Let’s remember, however, that when you’re trying to influence an organization, what you’re really trying to do is influence the individuals within that organization—and that you gain nothing if you wind up alienating them. Expert activists make it their business to learn the fine art of opposing someone without alienating them—an art that begins with progressive values such as respect, compassion and tolerance. Recall Nicholas Wade’s observations on activist Henry Spira, quoted in Peter Singer’s Ethics Into Action: “I think he was effective because he was such a friendly, outgoing moderate sort of person. He wasn’t strident. He didn’t expect you necessarily to agree with everything he said.” Later, Singer quotes an executive from Revlon, Inc., on Spira, who was working to convince the company to stop testing cosmetics on animals: “On the top management floor…there wasn’t one person who didn’t get to personally know Henry, and like him.”

There’s one important thing you should notice about both Henry Spira’s and John Robbins’s approach to activism: that while they moderated their behaviors, they did not moderate their viewpoints and goals. The idea that to achieve radical goals you need to employ bullying methods is a fallacy, and a self-defeating one.

Don’t bully.

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The Bitterest Truth: It’s Not About You

In How to Win Friends & Influence People, Dale Carnegie writes, “If out of reading this book you get just one thing—an increased tendency to think always in terms of other people’s point of view, and see things from their angle—if you get that one thing out of this book, it may easily prove to be one of the building blocks of your career.”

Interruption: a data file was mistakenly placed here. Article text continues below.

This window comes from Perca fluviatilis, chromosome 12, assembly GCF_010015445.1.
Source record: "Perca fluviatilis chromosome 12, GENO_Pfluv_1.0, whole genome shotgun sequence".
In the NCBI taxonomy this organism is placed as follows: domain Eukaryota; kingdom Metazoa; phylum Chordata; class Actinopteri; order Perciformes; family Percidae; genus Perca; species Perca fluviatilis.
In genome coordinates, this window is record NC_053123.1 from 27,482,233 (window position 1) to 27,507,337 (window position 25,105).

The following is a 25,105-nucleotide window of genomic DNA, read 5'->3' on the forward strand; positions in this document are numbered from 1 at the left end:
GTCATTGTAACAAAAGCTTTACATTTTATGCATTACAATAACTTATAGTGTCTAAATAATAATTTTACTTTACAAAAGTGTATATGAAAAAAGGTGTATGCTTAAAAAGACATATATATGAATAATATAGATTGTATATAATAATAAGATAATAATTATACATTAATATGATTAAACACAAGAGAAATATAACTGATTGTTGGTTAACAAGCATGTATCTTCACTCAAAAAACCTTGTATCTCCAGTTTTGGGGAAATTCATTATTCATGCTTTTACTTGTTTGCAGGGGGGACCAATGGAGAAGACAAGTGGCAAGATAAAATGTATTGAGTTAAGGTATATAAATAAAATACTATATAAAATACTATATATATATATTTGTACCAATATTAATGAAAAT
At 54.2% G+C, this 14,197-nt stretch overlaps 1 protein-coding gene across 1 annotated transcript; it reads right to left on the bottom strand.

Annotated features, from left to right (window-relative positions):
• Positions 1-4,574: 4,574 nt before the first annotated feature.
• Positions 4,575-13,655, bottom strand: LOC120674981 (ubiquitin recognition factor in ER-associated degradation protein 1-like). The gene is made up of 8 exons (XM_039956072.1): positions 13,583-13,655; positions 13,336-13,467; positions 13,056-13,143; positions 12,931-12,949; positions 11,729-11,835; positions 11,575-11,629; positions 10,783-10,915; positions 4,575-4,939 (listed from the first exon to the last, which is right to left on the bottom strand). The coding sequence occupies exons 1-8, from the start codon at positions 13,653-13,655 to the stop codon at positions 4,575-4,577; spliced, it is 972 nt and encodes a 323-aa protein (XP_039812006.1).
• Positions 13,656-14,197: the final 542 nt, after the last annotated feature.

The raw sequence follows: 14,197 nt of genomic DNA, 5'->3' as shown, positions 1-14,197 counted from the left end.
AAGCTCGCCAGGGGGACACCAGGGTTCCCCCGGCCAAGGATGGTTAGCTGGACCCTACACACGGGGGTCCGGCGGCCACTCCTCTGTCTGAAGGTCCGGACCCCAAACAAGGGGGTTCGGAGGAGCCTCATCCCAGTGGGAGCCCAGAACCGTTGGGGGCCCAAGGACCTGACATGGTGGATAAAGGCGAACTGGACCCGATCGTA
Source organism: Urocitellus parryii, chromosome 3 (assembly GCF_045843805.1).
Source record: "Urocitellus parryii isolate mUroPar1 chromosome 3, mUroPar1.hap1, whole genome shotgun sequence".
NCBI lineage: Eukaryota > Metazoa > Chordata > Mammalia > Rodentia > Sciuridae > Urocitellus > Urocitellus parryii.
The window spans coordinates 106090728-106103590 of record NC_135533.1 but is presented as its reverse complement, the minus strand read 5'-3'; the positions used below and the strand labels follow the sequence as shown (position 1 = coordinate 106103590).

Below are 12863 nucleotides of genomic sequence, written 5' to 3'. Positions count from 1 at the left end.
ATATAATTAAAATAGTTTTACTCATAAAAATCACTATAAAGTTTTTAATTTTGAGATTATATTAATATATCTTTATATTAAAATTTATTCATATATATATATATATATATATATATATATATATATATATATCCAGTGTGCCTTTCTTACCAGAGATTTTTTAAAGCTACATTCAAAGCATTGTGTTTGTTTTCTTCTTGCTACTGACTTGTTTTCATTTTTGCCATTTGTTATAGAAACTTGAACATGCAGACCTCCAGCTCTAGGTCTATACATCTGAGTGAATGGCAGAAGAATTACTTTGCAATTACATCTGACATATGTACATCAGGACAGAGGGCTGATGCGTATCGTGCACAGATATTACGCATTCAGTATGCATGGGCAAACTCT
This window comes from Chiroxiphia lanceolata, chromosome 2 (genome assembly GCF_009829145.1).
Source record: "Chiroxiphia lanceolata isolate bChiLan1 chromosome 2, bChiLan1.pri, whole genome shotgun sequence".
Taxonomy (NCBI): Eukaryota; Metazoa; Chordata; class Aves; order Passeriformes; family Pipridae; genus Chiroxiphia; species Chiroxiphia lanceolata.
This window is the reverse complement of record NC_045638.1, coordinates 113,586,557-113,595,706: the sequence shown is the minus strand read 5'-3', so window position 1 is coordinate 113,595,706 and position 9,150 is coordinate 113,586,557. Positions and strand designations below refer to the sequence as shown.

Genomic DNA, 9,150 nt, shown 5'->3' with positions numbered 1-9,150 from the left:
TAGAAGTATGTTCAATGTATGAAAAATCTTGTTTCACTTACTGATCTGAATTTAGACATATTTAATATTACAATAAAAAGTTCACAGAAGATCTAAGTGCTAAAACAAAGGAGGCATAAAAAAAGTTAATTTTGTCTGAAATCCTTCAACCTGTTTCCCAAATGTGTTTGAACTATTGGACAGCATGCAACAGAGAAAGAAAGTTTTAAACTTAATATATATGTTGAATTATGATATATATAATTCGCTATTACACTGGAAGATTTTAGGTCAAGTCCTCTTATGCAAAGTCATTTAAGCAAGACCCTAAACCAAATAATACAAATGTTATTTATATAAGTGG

Bitter Truth #2 says that people buy to fill a need, with the implication being that you need to sell to their needs. This can be hard to do if we succumb to the all-too-human temptation to place our own needs front and center. Most people have a tendency toward that kind of egocentrism—to be “the star of the movie,” as I like to put it—but serious activism demands that you learn to subordinate your needs to your customer’s, at least during the sale.

Here’s Carnegie again:

Thousands of salespeople are pounding the pavements today, tired, discouraged and underpaid. Why? Because they are always thinking only of what they want. They don’t realize that neither you nor I want to buy anything. If we did, we would go out and buy it. But both of us are eternally interested in solving our problems. And if salespeople can show us how their services or merchandise will help us solve our problems, they won’t need to sell us. We’ll buy.

And here’s Beckwith in Selling the Invisible:

The most compelling selling message you can deliver in any medium is not that you have something wonderful to sell. It is: “I understand what you need.” The selling message “I have” is about you. The message “I understand” is about the only person involved in the sale who really matters: the buyer.

And so, we arrive at our final Bitter Truth:

Bitter Truth #3

In any transaction, the other individual’s needs and viewpoints count far more than yours. In fact, yours hardly count at all.

Here’s how Bitter Truth #3 plays out in a business context: